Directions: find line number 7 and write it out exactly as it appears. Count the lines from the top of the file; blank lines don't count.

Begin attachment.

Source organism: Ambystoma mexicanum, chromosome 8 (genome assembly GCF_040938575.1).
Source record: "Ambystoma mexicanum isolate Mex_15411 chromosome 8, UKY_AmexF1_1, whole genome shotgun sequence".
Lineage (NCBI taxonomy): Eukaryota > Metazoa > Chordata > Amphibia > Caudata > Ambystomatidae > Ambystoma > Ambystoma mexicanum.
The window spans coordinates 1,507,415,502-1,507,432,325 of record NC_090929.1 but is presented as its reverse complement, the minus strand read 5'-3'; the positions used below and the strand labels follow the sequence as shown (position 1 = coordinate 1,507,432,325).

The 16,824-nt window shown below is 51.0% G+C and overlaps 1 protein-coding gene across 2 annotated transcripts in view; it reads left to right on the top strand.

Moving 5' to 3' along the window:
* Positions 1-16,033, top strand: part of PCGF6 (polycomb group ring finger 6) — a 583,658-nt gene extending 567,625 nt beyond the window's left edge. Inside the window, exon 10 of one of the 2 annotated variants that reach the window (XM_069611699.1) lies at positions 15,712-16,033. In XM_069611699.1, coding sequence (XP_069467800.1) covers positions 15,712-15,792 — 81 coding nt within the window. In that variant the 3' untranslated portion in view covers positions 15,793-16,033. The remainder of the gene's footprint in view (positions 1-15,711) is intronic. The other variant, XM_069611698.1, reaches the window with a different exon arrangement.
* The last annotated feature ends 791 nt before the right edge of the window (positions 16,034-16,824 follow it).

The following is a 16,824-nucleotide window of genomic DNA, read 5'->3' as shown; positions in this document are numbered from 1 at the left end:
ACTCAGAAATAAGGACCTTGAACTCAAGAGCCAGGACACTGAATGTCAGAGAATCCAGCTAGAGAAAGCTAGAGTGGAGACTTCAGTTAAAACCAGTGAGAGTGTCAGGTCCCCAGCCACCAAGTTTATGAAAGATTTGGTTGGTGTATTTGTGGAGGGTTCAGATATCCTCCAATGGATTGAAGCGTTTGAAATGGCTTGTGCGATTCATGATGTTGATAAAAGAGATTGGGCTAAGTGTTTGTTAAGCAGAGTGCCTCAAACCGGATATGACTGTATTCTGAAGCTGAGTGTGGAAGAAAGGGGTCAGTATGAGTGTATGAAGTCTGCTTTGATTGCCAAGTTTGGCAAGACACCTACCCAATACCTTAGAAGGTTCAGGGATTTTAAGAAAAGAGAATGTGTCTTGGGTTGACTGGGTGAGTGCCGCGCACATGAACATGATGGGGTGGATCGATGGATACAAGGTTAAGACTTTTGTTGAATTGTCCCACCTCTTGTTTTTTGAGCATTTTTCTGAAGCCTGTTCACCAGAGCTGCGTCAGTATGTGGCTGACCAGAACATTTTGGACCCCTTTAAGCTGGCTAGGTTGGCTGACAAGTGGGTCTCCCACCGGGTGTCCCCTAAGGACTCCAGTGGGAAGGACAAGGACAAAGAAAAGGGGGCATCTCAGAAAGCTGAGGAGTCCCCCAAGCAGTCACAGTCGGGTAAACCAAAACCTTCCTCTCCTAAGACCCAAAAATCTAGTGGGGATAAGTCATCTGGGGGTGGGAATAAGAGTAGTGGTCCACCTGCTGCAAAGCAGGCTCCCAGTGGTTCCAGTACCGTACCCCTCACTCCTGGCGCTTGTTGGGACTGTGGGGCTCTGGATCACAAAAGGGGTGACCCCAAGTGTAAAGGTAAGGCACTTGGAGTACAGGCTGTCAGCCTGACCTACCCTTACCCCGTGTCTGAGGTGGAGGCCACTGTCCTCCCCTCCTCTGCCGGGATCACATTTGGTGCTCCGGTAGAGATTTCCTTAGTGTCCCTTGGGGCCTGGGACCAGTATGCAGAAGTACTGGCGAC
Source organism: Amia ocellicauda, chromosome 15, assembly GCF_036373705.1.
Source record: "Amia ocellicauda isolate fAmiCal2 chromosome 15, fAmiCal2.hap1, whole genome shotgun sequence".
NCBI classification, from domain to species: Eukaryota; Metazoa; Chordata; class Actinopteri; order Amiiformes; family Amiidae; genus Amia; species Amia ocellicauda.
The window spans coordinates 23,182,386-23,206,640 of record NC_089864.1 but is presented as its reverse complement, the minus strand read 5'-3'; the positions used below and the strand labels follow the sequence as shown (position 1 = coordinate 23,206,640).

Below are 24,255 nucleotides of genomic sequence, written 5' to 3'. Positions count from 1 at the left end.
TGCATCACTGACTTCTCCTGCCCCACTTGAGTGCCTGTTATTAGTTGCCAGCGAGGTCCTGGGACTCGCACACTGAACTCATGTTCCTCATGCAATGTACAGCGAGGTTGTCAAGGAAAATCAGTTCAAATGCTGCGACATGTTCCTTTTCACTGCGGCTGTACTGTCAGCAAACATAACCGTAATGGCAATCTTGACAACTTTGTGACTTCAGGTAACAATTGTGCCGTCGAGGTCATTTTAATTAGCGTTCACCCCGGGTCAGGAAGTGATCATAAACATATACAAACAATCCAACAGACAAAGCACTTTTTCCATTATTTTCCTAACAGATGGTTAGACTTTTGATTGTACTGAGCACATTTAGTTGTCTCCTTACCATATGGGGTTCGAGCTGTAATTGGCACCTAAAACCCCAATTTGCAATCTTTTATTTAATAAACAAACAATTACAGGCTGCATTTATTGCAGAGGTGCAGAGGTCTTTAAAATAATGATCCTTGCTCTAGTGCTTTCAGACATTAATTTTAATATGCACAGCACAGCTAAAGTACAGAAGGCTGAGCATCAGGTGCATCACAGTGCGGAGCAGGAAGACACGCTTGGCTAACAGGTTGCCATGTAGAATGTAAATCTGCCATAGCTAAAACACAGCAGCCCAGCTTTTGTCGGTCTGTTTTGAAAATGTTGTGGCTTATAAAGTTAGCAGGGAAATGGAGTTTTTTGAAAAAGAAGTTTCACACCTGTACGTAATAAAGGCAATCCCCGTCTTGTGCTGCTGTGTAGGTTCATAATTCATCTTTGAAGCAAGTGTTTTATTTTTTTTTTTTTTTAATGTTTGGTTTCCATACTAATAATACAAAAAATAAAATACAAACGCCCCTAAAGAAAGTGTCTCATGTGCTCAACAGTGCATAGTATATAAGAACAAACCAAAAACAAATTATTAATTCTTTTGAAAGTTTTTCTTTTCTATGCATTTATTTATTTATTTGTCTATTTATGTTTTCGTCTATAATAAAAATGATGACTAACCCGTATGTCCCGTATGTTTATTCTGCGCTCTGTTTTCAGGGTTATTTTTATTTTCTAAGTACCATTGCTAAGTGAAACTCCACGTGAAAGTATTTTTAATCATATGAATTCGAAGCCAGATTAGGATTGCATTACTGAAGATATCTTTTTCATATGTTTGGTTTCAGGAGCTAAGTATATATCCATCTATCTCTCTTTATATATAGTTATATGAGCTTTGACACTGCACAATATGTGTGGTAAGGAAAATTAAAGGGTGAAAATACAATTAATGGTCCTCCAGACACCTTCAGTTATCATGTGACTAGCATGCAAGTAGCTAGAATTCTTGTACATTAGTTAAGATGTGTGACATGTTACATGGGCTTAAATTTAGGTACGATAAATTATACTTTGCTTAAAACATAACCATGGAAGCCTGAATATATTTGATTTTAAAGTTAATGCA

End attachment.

* Positions 1-16,033, top strand: part of PCGF6 (polycomb group ring finger 6) — a 583,658-nt gene extending 567,625 nt beyond the window's left edge. Inside the window, exon 10 of one of the 2 annotated variants that reach the window (XM_069611699.1) lies at positions 15,712-16,033. In XM_069611699.1, coding sequence (XP_069467800.1) covers positions 15,712-15,792 — 81 coding nt within the window. In that variant the 3' untranslated portion in view covers positions 15,793-16,033. The remainder of the gene's footprint in view (positions 1-15,711) is intronic. The other variant, XM_069611698.1, reaches the window with a different exon arrangement.